Oil futures prices fell Thursday after a string of rush-hour blasts in London, an increase in U.S. heating oil supplies and as traders took profits from previous runups. But prices remained above $60 a barrel as a hurricane headed toward the Gulf of Mexico, threatening oil production and refining in the region.

Three near simultaneous explosions hit the London subway and one tore open a packed double-decker bus during the morning rush hour Thursday. The blasts killed more than 30 people and injured more than 300 in what a shaken Prime Minister Tony Blair (search) called a series of "barbaric" terrorist attacks.

Fears of an economic slowdown, particularly in tourism, caused oil prices to plummet by nearly $5 from its intraday high above $62 to $57.20 a barrel in electronic trade immediately after the attacks. But as analysts digested the incident's probable impact, August light sweet crude futures recovered to finish the day at $60.73, a decline of 55 cents.

Heating oil futures slipped by 1.99 cent to settle at $1.7749 per gallon on Nymex, where gasoline futures rose 1.57 cent to settle at $1.8056 a gallon.

At London's International Petroleum Exchange, August Brent futures dropped 57 cents to settle at $59.30 a barrel.

"There are concerns that terrorism could impinge on demand" by hurting the fuel-dependent airline industry, said oil analyst Marshall Steeves of New York-based brokerage Refco.

But Steeves said he does not anticipate a significant dropoff in jet fuel consumption as a result of the attacks in London. In fact, he believes the longer-term trend for global oil demand — and prices — is higher.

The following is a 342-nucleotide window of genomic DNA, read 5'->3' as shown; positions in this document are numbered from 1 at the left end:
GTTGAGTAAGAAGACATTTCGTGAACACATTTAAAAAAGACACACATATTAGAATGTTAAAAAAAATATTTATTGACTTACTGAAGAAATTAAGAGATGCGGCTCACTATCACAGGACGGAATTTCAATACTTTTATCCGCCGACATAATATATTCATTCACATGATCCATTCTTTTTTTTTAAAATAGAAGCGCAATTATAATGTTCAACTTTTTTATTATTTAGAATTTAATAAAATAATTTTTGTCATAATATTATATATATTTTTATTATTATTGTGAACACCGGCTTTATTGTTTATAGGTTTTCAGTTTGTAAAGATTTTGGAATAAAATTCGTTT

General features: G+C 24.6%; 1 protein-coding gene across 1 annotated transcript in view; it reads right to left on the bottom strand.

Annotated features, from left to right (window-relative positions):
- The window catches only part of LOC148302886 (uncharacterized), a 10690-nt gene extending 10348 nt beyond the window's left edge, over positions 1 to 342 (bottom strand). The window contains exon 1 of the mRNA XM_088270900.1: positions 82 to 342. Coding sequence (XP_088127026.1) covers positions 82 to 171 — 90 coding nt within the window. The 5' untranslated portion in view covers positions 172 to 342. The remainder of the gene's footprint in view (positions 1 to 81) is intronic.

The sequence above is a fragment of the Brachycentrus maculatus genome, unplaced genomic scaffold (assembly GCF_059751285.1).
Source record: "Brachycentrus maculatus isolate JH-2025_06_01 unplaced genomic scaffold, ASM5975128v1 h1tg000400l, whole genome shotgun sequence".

He said oil prices declined Thursday in part because of new data from the U.S. government that showed a huge build in the nation's supply of distillate fuel, which includes heating oil, jet fuel and diesel.

The weekly report from the Energy Department (search) also showed a large decline in domestic crude oil inventories, which may have kept prices from falling further. Concerns about an approaching hurricane also supported oil prices.

Forecasters at the National Hurricane Center (search) in Miami cautioned all Gulf Coast residents from Louisiana to Florida to pay attention as Hurricane Dennis (search), still hundreds of miles southeast of Miami, strengthened its winds to 110 mph Thursday, 1 mph shy of becoming a major hurricane.

"The projected path, for what it's worth, is that it's headed right smack at the oil and gas production in the Gulf," Steeves said.

On Wednesday, power outages caused by Tropical Storm Cindy disrupted a minor amount of oil production and refining operations in the Gulf of Mexico and sent oil prices to a settlement record above $61 a barrel.

Traders fear a repeat of last year's Hurricane Ivan (search), which damaged oil platforms in the Gulf of Mexico and caused others to shut down for months. Almost 44 million barrels of oil production were lost between September 2004 and February 2005, while natural gas output declined over the same period by 172 billion cubic feet.

Commodities analyst Frederic Lasserre at Paris-based SG Securities said he expected the events in London to temporarily depress oil prices but that the market's concerns about hurricane season and the tight supply-demand balance would once again be the major focus.

The U.S. Energy Department's latest petroleum snapshot showed a 3.6 million barrel decline in oil inventories last week, leaving supplies at 324.9 million barrels, or 7 percent above year ago levels.

Gasoline inventories shrank by 900,000 barrels to 215.3 million barrels, or 3 percent above year ago levels. The domestic supply of distillate fuel grew by 4 million barrels to 117.2 million barrels, or 3 percent above last year.

Crude oil futures are about 55 percent above year ago levels, though still below the inflation-adjusted high above $90 a barrel reached in 1980.